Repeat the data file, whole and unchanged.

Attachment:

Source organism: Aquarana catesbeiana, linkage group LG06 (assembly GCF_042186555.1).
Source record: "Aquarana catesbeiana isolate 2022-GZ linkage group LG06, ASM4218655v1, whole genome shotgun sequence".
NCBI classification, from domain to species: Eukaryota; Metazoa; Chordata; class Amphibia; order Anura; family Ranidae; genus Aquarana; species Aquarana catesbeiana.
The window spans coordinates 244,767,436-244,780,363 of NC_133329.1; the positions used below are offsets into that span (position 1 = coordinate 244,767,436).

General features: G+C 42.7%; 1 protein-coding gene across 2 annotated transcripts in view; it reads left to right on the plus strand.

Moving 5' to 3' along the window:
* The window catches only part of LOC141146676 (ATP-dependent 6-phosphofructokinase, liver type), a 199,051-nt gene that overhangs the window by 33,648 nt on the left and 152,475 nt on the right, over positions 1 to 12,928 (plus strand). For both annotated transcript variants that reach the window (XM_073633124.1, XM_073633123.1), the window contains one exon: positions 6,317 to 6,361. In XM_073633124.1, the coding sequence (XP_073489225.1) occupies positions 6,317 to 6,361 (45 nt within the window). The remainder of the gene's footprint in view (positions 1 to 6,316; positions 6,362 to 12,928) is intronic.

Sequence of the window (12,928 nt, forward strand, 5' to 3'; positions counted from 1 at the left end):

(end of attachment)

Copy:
Source organism: Aquarana catesbeiana, linkage group LG06 (assembly GCF_042186555.1).
Source record: "Aquarana catesbeiana isolate 2022-GZ linkage group LG06, ASM4218655v1, whole genome shotgun sequence".
NCBI classification, from domain to species: Eukaryota; Metazoa; Chordata; class Amphibia; order Anura; family Ranidae; genus Aquarana; species Aquarana catesbeiana.
The window spans coordinates 244,767,436-244,780,363 of NC_133329.1; the positions used below are offsets into that span (position 1 = coordinate 244,767,436).

General features: G+C 42.7%; 1 protein-coding gene across 2 annotated transcripts in view; it reads left to right on the plus strand.

Moving 5' to 3' along the window:
* The window catches only part of LOC141146676 (ATP-dependent 6-phosphofructokinase, liver type), a 199,051-nt gene that overhangs the window by 33,648 nt on the left and 152,475 nt on the right, over positions 1 to 12,928 (plus strand). For both annotated transcript variants that reach the window (XM_073633124.1, XM_073633123.1), the window contains one exon: positions 6,317 to 6,361. In XM_073633124.1, the coding sequence (XP_073489225.1) occupies positions 6,317 to 6,361 (45 nt within the window). The remainder of the gene's footprint in view (positions 1 to 6,316; positions 6,362 to 12,928) is intronic.

Sequence of the window (12,928 nt, forward strand, 5' to 3'; positions counted from 1 at the left end):